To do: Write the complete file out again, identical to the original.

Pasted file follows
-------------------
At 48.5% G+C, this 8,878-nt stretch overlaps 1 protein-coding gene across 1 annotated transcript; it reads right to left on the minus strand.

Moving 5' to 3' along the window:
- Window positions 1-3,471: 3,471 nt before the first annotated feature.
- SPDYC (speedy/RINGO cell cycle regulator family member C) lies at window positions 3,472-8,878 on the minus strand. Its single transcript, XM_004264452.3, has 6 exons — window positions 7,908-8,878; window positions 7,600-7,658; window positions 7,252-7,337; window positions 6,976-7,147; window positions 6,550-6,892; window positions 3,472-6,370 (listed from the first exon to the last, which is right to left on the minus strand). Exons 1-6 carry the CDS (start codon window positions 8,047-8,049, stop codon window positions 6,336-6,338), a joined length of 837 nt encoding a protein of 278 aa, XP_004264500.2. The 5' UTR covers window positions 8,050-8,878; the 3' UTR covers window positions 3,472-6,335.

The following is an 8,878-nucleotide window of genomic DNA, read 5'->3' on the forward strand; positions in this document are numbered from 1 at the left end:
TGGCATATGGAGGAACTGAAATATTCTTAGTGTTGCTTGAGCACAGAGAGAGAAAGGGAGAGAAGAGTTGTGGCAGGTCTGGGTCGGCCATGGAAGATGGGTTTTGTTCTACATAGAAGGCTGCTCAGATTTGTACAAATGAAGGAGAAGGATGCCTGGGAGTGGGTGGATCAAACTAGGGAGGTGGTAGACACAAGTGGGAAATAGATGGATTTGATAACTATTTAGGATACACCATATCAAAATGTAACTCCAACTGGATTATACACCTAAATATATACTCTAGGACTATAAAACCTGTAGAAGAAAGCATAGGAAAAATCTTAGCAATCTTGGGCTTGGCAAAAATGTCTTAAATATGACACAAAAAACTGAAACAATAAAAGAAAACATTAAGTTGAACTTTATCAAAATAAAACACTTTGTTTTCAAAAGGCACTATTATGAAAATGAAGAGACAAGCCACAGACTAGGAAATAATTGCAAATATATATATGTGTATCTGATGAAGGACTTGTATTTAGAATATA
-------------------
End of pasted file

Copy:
At 48.5% G+C, this 8,878-nt stretch overlaps 1 protein-coding gene across 1 annotated transcript; it reads right to left on the minus strand.

Moving 5' to 3' along the window:
- Window positions 1-3,471: 3,471 nt before the first annotated feature.
- SPDYC (speedy/RINGO cell cycle regulator family member C) lies at window positions 3,472-8,878 on the minus strand. Its single transcript, XM_004264452.3, has 6 exons — window positions 7,908-8,878; window positions 7,600-7,658; window positions 7,252-7,337; window positions 6,976-7,147; window positions 6,550-6,892; window positions 3,472-6,370 (listed from the first exon to the last, which is right to left on the minus strand). Exons 1-6 carry the CDS (start codon window positions 8,047-8,049, stop codon window positions 6,336-6,338), a joined length of 837 nt encoding a protein of 278 aa, XP_004264500.2. The 5' UTR covers window positions 8,050-8,878; the 3' UTR covers window positions 3,472-6,335.

The following is an 8,878-nucleotide window of genomic DNA, read 5'->3' on the forward strand; positions in this document are numbered from 1 at the left end:
TGGCATATGGAGGAACTGAAATATTCTTAGTGTTGCTTGAGCACAGAGAGAGAAAGGGAGAGAAGAGTTGTGGCAGGTCTGGGTCGGCCATGGAAGATGGGTTTTGTTCTACATAGAAGGCTGCTCAGATTTGTACAAATGAAGGAGAAGGATGCCTGGGAGTGGGTGGATCAAACTAGGGAGGTGGTAGACACAAGTGGGAAATAGATGGATTTGATAACTATTTAGGATACACCATATCAAAATGTAACTCCAACTGGATTATACACCTAAATATATACTCTAGGACTATAAAACCTGTAGAAGAAAGCATAGGAAAAATCTTAGCAATCTTGGGCTTGGCAAAAATGTCTTAAATATGACACAAAAAACTGAAACAATAAAAGAAAACATTAAGTTGAACTTTATCAAAATAAAACACTTTGTTTTCAAAAGGCACTATTATGAAAATGAAGAGACAAGCCACAGACTAGGAAATAATTGCAAATATATATATGTGTATCTGATGAAGGACTTGTATTTAGAATATA